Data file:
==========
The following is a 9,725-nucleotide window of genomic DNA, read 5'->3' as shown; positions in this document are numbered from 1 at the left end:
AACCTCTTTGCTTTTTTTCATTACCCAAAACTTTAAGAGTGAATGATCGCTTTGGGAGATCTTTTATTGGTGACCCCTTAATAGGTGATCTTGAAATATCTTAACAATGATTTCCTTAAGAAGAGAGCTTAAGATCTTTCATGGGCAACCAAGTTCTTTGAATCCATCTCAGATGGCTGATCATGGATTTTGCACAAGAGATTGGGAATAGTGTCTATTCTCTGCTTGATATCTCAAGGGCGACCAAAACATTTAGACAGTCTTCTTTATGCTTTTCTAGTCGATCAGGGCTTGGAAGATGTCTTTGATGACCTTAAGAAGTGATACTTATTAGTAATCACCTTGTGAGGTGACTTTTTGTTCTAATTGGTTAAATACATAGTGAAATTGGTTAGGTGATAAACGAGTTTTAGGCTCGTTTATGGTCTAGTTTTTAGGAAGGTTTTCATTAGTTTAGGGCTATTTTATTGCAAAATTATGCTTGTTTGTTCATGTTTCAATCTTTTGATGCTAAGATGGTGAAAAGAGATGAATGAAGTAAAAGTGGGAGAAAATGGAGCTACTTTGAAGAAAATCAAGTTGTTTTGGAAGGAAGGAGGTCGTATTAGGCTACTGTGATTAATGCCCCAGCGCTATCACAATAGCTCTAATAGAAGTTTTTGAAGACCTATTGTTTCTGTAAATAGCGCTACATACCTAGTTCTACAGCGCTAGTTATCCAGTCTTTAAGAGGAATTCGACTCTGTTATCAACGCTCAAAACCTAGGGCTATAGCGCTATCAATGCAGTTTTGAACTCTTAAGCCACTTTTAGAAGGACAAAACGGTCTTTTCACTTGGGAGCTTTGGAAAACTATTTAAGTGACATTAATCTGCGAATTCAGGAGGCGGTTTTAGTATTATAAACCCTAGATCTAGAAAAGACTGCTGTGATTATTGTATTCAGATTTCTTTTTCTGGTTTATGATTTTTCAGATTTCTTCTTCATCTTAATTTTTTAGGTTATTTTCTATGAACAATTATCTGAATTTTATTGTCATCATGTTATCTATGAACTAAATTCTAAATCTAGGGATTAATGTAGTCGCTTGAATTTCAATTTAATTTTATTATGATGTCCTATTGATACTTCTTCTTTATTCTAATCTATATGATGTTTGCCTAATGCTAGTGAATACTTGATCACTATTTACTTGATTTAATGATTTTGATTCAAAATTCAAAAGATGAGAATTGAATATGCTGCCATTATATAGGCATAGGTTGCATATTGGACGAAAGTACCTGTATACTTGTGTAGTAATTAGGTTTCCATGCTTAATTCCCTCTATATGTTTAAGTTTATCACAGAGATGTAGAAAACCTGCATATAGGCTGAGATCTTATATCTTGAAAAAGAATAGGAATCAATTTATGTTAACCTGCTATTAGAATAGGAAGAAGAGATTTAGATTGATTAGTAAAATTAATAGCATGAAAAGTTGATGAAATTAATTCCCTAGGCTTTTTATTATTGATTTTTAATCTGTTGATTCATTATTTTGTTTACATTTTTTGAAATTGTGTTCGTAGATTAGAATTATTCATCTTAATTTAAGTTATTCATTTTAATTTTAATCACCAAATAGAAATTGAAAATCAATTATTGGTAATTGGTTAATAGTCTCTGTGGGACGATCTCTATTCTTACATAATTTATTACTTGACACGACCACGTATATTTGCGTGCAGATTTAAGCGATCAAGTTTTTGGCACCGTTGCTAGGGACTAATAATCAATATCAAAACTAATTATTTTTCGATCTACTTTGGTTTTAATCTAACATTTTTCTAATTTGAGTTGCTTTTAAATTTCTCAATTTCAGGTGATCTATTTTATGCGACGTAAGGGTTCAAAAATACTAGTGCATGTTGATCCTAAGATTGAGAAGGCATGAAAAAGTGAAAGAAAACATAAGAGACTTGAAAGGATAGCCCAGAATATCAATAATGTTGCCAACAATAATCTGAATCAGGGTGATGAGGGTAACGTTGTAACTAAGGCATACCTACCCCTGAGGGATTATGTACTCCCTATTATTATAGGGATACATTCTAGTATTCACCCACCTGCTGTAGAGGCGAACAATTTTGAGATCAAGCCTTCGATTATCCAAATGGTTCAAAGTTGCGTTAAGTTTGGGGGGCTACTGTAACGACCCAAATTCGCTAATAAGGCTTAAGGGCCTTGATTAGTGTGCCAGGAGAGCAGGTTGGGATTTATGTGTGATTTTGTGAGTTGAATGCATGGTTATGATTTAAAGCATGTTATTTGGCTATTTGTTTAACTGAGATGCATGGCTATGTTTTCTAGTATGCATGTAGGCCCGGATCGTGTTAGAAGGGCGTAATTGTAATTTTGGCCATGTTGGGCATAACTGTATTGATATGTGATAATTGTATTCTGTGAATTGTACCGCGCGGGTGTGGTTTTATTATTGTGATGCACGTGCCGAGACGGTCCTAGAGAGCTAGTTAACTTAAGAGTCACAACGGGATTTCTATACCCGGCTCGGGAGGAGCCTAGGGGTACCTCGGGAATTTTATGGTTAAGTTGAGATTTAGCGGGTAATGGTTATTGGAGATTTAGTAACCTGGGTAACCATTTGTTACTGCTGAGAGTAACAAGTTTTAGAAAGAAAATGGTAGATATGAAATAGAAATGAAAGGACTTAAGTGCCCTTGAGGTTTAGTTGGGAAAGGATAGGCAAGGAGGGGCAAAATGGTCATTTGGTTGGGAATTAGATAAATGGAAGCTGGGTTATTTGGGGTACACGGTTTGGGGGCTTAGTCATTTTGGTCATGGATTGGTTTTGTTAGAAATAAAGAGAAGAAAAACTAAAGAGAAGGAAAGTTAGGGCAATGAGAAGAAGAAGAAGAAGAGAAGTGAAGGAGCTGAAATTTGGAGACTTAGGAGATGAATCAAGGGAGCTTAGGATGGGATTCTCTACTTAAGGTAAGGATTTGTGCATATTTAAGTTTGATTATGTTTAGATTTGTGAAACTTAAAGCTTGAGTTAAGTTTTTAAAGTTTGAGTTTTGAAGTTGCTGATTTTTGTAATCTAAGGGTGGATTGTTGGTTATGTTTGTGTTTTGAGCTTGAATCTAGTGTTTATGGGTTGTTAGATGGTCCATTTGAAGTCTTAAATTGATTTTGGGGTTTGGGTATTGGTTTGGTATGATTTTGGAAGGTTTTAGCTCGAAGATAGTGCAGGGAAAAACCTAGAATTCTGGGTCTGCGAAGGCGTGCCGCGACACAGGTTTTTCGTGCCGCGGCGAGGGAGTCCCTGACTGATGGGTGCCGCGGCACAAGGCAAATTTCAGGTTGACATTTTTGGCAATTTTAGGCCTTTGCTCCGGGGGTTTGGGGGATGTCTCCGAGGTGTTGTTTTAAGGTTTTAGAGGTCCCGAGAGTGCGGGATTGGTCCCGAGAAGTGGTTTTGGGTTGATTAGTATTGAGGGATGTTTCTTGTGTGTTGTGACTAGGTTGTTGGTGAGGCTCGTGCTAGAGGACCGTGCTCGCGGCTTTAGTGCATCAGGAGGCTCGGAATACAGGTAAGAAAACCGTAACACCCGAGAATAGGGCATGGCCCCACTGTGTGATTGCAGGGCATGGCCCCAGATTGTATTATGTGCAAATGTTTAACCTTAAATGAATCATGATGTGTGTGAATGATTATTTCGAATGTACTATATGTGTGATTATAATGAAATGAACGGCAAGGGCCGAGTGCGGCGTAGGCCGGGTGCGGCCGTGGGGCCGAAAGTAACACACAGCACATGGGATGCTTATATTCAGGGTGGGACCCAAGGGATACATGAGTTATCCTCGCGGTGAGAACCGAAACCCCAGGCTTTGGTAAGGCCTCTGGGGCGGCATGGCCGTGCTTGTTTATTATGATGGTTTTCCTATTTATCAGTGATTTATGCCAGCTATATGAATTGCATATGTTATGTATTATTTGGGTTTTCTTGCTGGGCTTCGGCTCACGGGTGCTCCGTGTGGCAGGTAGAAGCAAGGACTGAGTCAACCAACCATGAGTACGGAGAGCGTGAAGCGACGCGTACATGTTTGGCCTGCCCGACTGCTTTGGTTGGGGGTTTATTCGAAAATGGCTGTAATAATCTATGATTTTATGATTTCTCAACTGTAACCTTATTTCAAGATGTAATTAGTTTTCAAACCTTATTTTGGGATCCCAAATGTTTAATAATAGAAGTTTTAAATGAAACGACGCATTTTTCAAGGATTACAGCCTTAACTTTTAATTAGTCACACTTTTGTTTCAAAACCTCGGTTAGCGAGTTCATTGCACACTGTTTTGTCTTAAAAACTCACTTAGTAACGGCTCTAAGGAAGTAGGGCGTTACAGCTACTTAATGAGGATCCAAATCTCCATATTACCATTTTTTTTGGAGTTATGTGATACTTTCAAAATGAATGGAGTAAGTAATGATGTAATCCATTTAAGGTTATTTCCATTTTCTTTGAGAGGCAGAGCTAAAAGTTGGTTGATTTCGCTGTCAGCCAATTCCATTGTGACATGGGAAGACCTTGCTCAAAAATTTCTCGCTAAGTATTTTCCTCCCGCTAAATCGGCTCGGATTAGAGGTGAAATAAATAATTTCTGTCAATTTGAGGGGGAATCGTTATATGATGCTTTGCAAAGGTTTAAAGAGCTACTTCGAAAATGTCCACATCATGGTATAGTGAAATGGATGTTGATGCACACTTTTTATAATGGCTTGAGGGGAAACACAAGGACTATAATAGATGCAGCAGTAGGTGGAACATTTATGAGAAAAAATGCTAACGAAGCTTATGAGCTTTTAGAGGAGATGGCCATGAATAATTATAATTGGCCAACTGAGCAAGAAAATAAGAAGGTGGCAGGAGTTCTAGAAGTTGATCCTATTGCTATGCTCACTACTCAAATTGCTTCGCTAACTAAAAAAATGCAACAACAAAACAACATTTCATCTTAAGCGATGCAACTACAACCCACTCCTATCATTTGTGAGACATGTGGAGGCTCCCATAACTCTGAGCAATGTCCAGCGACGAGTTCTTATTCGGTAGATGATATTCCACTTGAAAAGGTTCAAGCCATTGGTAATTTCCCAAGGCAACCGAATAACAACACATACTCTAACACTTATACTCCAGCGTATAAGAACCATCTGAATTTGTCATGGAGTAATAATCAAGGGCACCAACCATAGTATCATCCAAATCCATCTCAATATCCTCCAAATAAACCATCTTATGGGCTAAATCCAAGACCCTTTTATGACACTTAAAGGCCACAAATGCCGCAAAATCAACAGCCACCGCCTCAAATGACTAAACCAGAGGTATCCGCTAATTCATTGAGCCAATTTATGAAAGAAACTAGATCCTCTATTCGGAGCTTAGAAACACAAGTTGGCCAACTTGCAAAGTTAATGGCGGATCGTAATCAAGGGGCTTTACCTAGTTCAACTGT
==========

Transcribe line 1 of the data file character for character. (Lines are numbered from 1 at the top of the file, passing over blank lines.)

The following is a 9,725-nucleotide window of genomic DNA, read 5'->3' as shown; positions in this document are numbered from 1 at the left end: